Included in the price of admission, in addition to the lovely ornamental lake and tastefully laid out and well kept gardens themselves, were the facilities for such diverse pastimes as fishing in the lake and dancing the gavotte to a Prussian Band. Around the ornamental trees and shrubs of the gardens freely strutted the equally ornamental peacocks. An aviary containing many exotic and colourful birds from all over the world was well placed among the flower beds and trees. There were many paths for both young and old to follow between the boughs and blooms, with delightful arbours and little summer-houses to offer rest to the eldery, privacy to the- young at heart, and playgrounds for the juvenile. There were well kept mazes to provide additional interest for al] age groups, together with the furniture and fittings without which any self-respecting recreation ground would be incomplete, namely: swings, roundabouts, seesaws, slides and countless other sickness – and shriek-provoking apparatus. Not only were these provided in the ‘Children’s corner’, but being the Victorian era, they were also available to the ‘grown-ups’; separate Ladies’ and Gentlemen’s swings were available for those who desired them, naturally.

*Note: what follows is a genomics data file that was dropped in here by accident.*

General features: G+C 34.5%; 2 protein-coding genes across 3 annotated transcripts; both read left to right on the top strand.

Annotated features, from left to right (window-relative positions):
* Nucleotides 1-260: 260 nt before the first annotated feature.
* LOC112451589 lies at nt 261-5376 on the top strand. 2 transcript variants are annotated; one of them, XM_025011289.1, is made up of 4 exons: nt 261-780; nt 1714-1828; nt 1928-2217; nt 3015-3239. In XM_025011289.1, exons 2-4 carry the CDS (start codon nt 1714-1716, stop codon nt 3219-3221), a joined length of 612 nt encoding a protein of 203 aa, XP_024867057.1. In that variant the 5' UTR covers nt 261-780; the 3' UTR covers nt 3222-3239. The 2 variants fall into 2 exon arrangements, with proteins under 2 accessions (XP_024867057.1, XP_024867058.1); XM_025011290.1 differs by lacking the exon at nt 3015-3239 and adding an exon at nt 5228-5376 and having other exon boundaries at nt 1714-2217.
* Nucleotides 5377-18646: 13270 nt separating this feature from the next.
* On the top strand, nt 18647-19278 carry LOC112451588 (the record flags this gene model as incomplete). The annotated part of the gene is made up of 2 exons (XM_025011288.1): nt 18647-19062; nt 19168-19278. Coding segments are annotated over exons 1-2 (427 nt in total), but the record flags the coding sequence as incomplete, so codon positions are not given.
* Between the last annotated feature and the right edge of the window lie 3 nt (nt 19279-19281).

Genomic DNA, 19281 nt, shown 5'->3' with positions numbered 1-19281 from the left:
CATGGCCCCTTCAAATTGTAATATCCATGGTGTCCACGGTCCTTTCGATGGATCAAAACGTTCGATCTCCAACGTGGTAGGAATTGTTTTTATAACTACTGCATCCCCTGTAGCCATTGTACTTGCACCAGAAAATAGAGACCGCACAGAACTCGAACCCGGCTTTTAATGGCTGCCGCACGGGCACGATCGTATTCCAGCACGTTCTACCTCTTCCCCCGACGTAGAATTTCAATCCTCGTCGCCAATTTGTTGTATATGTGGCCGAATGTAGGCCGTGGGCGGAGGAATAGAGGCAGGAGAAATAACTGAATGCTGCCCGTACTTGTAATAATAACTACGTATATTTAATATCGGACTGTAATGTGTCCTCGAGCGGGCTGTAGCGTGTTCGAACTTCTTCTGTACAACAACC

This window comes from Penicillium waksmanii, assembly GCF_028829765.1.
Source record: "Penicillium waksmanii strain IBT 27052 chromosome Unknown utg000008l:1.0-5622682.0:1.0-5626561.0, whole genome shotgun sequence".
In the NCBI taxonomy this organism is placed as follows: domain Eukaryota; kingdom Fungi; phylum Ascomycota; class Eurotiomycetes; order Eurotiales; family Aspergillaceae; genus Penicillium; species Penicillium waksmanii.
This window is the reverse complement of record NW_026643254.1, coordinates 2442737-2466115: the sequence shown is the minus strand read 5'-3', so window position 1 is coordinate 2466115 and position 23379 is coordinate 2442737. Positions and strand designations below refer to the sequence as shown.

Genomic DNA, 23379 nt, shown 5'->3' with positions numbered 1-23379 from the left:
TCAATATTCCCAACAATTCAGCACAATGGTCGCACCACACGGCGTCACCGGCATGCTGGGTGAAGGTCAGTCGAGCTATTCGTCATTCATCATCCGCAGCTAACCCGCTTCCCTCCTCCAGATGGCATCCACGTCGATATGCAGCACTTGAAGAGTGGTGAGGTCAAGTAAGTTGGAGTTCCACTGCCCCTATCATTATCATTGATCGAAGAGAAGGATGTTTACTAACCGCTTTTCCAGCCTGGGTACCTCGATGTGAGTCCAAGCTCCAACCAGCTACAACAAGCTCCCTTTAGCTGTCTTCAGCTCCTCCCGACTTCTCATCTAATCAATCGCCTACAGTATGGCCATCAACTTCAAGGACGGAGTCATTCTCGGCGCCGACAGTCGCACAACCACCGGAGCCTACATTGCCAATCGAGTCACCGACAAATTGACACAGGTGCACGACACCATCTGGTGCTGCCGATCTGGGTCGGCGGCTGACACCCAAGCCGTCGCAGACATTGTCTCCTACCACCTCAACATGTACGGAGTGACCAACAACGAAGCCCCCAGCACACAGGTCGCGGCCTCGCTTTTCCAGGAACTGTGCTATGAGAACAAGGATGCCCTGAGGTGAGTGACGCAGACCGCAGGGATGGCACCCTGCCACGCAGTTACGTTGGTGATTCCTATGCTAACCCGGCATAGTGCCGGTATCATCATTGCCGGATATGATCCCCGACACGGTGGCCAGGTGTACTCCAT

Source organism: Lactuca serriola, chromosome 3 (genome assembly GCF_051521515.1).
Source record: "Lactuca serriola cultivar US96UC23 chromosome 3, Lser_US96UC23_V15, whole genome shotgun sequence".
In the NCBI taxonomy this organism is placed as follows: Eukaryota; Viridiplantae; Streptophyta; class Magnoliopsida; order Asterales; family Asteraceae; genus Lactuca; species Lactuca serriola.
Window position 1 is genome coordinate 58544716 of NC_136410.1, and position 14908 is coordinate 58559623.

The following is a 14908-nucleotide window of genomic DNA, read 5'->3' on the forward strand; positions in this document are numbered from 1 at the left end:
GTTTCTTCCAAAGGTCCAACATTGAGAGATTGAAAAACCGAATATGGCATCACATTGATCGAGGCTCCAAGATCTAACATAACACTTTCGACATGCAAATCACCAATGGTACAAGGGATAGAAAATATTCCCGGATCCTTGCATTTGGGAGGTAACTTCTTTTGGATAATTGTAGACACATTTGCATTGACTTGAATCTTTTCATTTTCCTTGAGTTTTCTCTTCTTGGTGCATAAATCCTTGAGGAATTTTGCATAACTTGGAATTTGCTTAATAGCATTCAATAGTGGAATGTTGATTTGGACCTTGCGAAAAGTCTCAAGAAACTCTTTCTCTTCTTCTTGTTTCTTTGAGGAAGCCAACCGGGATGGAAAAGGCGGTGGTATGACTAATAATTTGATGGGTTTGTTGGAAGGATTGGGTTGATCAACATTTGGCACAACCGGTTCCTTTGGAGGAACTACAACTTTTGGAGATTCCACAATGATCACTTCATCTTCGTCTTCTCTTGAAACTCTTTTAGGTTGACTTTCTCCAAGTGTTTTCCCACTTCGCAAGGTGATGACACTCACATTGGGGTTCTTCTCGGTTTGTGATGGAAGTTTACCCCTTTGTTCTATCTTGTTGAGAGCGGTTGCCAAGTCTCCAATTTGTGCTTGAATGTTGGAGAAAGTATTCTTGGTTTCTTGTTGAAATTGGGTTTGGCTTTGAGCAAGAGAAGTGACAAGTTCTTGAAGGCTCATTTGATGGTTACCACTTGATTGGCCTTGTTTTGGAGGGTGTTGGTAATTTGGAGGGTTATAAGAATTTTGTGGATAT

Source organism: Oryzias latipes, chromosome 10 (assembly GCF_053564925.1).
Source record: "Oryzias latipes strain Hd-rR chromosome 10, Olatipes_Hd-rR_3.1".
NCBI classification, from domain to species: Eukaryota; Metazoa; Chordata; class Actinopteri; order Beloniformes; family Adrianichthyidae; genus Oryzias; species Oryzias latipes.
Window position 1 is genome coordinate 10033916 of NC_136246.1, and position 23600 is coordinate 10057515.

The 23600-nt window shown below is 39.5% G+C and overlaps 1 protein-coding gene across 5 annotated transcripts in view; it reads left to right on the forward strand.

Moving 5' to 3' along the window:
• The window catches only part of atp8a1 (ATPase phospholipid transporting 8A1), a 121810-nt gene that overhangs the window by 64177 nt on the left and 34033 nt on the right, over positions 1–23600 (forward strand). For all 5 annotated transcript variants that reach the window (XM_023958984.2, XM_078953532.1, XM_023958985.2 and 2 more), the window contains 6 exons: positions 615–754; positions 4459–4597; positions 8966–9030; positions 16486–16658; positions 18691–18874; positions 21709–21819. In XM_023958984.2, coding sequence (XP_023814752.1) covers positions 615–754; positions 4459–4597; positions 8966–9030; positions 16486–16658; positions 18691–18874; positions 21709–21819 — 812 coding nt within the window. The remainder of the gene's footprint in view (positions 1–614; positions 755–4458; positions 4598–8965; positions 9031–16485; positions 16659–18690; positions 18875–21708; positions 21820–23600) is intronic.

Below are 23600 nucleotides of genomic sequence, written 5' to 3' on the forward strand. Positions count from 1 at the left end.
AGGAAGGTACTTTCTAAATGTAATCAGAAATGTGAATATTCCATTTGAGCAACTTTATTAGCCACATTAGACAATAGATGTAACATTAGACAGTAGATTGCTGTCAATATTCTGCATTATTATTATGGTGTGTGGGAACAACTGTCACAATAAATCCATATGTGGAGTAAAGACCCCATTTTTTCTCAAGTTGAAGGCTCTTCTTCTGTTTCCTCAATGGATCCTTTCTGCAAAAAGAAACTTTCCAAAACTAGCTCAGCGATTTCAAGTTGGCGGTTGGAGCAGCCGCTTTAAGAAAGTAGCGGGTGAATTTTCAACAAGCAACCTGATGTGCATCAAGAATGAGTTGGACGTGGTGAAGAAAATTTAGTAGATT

The catalogue of free amusements available in the Gardens at one time or another is almost unbelievable by the financially orientated standards of the British Amusement Park Industry of to-day. In his ‘History of Brighton and Environs, 1871’, Alderman Henry Martin said that: ‘ … the Swiss Gardens … presented as great a variety of amusements as could be met with in any other place of its kind in England’.